“We believe that the Northern Territory offers a truly unique Australian incentive experience,” says Scott Lovett, director of the Northern Territory Convention Bureau (NTCB). “Incentive organisers can choose from a range of boutique luxury retreats and lodges where high achievers can be motivated and rewarded by Australia’s ancient indigenous culture, outback cattle station experiences, wilderness adventures or tropical city flavours.”
Wildman Wilderness Lodge, which opened in 2011, has already achieved recognition at the Northern Territory and Australian Tourism Awards. Situated in the beautiful Mary River Wetlands just a two-hour drive from Darwin, it caters for up to 50 guests in stylish freestanding cabins called “habitats”, as well as luxury “camping” experiences in safari tents.
“Guests are able to come to this very special part of Australia for business reasons and at the same time immerse themselves in the spectacular beauty of this region,” says Sally Cope, director of sales and marketing for Wildman Wilderness Lodge. “We’ve designed a wide range of activity options specifically tailored for incentive and corporate groups who are seeking ‘out of the box’ experiences.”
BMW Australia chose Wildman Wilderness Lodge for a prestigious motor vehicle launch event and drive programme in late June 2012. Piers Scott, head of corporate communications for BMW Group Australia explains why they chose the location. “We are always seeking to create a memorable experience combining luxury, innovation and cutting-edge design. Wildman Wilderness Lodge perfectly reflects the BMW brand as a premium resort destination offering adventure and luxurious comfort in equal measure.”
Nearby is another of the Top End’s premium lodges, the multi-award-winning Bamurru Plains. Just nine safari suites provide exclusive “Wild Bush Luxury” within the bush-fringed floodplains. Both of these properties are located on the doorstep of the pristine wilderness of Kakadu National Park, so nature-based experiences are to the fore, ranging from quad bike tours and 4WD nature safaris to guided walks, air-boat excursions and billabong cruises. River, sea and estuary fishing can also be undertaken from boats or as a heli-fishing adventure.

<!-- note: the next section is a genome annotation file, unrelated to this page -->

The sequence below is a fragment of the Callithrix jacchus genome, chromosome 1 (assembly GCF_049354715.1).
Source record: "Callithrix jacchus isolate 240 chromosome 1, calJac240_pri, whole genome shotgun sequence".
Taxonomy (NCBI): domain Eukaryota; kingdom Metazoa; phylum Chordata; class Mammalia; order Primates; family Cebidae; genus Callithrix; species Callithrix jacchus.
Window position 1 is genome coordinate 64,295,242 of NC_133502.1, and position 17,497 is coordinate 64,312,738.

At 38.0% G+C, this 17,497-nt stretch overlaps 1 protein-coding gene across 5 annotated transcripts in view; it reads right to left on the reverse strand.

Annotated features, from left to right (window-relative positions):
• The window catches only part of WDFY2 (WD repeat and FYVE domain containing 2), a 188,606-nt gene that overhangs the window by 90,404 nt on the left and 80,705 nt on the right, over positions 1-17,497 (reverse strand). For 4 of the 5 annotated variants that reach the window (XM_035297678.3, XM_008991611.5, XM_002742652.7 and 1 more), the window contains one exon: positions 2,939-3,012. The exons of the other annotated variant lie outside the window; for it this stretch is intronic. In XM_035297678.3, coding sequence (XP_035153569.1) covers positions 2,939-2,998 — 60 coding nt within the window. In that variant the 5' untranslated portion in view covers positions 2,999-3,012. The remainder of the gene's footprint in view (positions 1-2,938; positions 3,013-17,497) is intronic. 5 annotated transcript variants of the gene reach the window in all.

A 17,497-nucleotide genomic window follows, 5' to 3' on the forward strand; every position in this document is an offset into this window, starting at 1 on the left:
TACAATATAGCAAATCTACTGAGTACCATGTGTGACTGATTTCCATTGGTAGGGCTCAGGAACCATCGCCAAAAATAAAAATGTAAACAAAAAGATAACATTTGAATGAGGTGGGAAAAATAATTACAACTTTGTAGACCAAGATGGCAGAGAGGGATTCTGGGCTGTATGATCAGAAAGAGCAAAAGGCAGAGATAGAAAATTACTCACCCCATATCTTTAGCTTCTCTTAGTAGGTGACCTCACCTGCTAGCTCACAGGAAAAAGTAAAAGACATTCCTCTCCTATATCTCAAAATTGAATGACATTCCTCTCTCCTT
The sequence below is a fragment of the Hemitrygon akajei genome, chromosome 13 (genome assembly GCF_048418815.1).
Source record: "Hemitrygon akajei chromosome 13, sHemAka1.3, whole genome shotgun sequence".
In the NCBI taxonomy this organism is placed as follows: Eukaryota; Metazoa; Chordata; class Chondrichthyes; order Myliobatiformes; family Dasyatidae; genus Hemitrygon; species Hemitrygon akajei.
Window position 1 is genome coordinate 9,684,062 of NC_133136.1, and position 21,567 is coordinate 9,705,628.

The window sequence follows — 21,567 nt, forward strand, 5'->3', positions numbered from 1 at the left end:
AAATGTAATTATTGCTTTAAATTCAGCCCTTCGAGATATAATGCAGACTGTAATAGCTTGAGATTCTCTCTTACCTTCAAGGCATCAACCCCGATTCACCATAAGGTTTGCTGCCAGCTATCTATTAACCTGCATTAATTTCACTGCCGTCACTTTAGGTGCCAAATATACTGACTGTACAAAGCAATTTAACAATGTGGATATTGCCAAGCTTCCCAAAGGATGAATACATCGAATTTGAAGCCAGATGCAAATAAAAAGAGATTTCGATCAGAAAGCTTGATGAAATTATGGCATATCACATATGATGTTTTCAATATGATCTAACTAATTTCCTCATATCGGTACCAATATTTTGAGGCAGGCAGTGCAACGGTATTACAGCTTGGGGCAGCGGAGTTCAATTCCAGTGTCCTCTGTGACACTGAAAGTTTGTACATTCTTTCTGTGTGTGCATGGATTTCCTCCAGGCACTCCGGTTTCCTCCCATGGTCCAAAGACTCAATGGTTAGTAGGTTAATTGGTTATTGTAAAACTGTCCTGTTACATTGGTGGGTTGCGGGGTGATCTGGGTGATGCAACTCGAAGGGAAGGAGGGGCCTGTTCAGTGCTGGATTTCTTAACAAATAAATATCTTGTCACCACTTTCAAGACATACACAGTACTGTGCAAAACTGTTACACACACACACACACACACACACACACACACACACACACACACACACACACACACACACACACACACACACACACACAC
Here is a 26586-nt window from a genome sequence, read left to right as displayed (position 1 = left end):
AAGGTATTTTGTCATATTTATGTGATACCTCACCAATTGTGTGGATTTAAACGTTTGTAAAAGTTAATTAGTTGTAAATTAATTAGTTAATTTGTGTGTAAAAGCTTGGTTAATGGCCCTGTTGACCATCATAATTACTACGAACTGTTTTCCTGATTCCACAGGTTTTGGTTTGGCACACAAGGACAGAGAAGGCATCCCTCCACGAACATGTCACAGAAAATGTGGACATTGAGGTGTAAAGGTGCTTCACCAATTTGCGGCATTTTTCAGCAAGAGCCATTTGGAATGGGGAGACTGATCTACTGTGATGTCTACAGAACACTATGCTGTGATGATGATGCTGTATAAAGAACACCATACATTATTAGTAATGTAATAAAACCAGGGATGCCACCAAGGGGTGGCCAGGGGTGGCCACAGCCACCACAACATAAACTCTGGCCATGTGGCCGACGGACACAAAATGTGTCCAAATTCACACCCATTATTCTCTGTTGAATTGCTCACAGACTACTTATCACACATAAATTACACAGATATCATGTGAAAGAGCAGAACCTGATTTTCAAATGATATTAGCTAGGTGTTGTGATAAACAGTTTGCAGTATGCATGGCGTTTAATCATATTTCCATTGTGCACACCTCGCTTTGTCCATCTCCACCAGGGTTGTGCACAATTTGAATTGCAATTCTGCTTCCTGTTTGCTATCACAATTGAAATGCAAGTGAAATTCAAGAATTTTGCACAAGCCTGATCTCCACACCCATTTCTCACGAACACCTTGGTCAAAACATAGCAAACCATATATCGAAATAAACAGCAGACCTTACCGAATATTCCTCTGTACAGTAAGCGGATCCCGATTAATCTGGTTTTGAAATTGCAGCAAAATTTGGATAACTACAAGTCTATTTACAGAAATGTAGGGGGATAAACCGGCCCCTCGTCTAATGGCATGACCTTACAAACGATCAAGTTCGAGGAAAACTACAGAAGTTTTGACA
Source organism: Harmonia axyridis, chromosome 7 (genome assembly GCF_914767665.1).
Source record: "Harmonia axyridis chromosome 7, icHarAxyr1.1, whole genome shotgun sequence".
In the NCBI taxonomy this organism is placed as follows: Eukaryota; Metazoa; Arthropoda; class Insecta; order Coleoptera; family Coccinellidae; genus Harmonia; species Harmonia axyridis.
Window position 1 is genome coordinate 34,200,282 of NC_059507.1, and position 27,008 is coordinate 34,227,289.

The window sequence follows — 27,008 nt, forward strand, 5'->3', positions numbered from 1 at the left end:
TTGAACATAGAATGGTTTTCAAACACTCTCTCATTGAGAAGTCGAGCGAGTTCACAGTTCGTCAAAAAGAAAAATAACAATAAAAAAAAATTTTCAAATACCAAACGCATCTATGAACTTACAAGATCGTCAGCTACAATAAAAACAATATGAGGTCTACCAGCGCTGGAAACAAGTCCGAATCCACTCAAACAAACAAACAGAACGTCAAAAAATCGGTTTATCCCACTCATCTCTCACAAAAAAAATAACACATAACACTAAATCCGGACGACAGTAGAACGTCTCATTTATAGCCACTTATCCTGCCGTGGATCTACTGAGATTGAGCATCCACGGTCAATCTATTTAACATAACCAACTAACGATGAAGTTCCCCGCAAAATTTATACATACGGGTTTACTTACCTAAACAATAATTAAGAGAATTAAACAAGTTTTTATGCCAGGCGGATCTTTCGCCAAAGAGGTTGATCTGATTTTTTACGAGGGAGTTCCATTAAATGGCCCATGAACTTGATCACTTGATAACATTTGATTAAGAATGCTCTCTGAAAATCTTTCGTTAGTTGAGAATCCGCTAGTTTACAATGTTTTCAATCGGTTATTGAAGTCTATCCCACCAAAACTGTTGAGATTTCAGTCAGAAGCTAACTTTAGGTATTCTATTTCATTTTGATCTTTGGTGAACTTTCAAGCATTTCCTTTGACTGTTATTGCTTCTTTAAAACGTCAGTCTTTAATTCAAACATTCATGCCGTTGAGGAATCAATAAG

In the northwestern corner of the Northern Territory sits one of Australia’s most well-known cattle stations, Bullo River Station. At half a million acres (202,343 hectares), it offers quintessential Australian outback experiences for small incentive groups of up to 24 participants. Bullo features dramatic Aboriginal art “galleries”, exotic gorges, swimming holes and a close-up look at a working cattle station. With hundreds of kilometres of river frontage, leisurely river cruises and fishing excursions can be undertaken, as well as spectacular aerial tours from the property’s own landing strip.
And in the very heart of Australia lies the world-renowned Longitude 131° luxury retreat at Uluru (Ayers Rock), located at the gateway of the dual World Heritage-listed national park. Its elevated “tents” come complete with five-star luxury and private views of Uluru.
By day, bespoke itineraries provide insights into this ancient land through interaction with the traditional landowners, sunrise and sunset safaris, camel rides through the desert, art classes with world-renowned indigenous artists or 4WD bush excursions. At night, incentive groups dine out under the spectacular desert night sky at Table 131°, where an intimate three-course dinner is served with the finest wines under a glittering canopy of stars.
• Mauritius Tourism Promotion Authority (MTPA ) – www.tourism-mauritius.mu
• Beachcomber Hotel Group – www.beachcomber-hotels.com
• Constance Hotels Experience – www.constancehotels.com
• Tourism Council of Bhutan – www.tourism.gov.bt
• Yangphel Adventure Travel (DMC) – www.yangphel.com
• Northern Territory Convention Bureau – www.ntconventions.com